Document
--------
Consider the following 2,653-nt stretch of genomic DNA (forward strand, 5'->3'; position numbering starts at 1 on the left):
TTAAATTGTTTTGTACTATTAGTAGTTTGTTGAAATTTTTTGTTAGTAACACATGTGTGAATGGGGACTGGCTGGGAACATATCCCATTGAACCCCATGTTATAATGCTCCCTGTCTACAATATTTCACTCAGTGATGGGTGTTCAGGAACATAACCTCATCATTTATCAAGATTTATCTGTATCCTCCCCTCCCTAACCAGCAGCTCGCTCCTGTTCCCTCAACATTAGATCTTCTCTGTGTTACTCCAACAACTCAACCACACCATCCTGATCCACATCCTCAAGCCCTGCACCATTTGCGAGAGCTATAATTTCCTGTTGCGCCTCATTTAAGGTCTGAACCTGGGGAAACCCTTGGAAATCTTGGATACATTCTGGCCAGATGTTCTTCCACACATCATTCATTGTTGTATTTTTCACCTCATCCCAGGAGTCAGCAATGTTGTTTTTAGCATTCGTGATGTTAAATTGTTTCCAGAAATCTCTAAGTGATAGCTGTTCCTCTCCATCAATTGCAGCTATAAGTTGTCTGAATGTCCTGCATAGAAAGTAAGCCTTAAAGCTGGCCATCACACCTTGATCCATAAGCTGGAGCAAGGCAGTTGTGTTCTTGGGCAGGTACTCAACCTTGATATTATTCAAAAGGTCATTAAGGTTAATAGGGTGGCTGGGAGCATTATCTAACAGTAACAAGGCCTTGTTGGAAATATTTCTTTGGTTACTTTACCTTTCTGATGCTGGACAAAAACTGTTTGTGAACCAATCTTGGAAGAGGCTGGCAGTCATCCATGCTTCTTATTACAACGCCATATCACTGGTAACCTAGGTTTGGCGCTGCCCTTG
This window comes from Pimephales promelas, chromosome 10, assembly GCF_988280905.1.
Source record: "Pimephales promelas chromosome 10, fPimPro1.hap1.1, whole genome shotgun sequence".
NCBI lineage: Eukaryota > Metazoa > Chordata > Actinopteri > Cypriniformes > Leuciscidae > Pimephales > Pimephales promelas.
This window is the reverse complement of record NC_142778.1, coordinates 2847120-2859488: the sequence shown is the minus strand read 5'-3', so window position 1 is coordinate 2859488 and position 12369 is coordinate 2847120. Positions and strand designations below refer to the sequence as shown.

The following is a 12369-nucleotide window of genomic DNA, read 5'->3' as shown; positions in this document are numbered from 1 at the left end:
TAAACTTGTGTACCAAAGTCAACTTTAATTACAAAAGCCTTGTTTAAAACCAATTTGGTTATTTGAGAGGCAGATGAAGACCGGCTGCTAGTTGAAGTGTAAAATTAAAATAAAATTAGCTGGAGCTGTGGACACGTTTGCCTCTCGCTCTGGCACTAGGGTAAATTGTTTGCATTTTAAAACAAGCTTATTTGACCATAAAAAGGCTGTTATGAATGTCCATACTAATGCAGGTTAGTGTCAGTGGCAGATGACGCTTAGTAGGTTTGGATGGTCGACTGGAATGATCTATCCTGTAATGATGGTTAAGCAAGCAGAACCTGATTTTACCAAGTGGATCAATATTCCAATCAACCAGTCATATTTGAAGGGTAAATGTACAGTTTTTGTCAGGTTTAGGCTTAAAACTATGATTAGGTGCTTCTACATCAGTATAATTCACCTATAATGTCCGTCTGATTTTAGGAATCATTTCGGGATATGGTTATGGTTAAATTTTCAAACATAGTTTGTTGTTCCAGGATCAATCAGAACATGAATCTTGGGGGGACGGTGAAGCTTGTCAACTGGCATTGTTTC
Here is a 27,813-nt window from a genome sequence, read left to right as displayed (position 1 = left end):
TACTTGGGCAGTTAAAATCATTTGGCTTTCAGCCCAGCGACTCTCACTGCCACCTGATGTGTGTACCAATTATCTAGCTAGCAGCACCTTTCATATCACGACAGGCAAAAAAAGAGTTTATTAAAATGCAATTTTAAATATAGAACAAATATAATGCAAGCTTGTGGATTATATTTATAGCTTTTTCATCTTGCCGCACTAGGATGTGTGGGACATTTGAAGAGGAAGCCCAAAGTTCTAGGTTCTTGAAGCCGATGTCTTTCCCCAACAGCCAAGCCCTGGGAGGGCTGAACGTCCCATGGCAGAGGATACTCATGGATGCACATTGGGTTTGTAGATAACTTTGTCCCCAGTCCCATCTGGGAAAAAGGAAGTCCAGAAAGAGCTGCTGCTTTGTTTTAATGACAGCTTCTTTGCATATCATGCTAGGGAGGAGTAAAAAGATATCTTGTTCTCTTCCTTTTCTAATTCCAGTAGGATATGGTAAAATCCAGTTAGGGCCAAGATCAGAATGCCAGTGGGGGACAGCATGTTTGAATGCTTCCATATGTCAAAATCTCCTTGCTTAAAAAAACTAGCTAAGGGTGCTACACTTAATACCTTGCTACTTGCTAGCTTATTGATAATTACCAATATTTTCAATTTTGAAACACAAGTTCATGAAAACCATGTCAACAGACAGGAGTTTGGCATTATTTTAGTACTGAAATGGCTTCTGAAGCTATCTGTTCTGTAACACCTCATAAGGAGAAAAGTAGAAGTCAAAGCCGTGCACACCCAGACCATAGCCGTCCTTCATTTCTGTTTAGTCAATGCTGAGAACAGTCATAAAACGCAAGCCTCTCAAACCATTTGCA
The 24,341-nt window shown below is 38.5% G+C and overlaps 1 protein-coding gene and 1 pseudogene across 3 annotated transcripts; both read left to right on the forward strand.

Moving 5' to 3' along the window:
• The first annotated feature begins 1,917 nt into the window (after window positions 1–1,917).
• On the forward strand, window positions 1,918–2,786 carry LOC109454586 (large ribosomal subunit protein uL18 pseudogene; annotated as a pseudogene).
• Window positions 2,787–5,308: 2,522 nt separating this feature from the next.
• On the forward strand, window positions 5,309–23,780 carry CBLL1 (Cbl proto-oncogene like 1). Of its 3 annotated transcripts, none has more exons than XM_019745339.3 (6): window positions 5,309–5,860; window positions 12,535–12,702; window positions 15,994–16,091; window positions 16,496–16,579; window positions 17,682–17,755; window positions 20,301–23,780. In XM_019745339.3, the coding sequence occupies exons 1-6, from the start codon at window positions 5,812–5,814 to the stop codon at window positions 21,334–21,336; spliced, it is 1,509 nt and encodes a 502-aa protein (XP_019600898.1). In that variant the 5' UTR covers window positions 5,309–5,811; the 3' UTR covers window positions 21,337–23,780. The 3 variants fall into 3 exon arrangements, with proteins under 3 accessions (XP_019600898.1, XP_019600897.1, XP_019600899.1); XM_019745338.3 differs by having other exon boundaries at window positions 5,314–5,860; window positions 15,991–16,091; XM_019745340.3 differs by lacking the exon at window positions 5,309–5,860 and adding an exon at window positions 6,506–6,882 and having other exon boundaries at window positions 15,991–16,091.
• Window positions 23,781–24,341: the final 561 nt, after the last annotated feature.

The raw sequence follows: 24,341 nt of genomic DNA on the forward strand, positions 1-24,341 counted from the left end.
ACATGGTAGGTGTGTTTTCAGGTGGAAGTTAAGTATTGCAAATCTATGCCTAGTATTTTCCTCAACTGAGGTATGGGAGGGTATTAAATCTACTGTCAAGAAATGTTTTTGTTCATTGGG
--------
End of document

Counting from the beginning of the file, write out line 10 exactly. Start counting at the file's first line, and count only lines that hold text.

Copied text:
TACTTGGGCAGTTAAAATCATTTGGCTTTCAGCCCAGCGACTCTCACTGCCACCTGATGTGTGTACCAATTATCTAGCTAGCAGCACCTTTCATATCACGACAGGCAAAAAAAGAGTTTATTAAAATGCAATTTTAAATATAGAACAAATATAATGCAAGCTTGTGGATTATATTTATAGCTTTTTCATCTTGCCGCACTAGGATGTGTGGGACATTTGAAGAGGAAGCCCAAAGTTCTAGGTTCTTGAAGCCGATGTCTTTCCCCAACAGCCAAGCCCTGGGAGGGCTGAACGTCCCATGGCAGAGGATACTCATGGATGCACATTGGGTTTGTAGATAACTTTGTCCCCAGTCCCATCTGGGAAAAAGGAAGTCCAGAAAGAGCTGCTGCTTTGTTTTAATGACAGCTTCTTTGCATATCATGCTAGGGAGGAGTAAAAAGATATCTTGTTCTCTTCCTTTTCTAATTCCAGTAGGATATGGTAAAATCCAGTTAGGGCCAAGATCAGAATGCCAGTGGGGGACAGCATGTTTGAATGCTTCCATATGTCAAAATCTCCTTGCTTAAAAAAACTAGCTAAGGGTGCTACACTTAATACCTTGCTACTTGCTAGCTTATTGATAATTACCAATATTTTCAATTTTGAAACACAAGTTCATGAAAACCATGTCAACAGACAGGAGTTTGGCATTATTTTAGTACTGAAATGGCTTCTGAAGCTATCTGTTCTGTAACACCTCATAAGGAGAAAAGTAGAAGTCAAAGCCGTGCACACCCAGACCATAGCCGTCCTTCATTTCTGTTTAGTCAATGCTGAGAACAGTCATAAAACGCAAGCCTCTCAAACCATTTGCA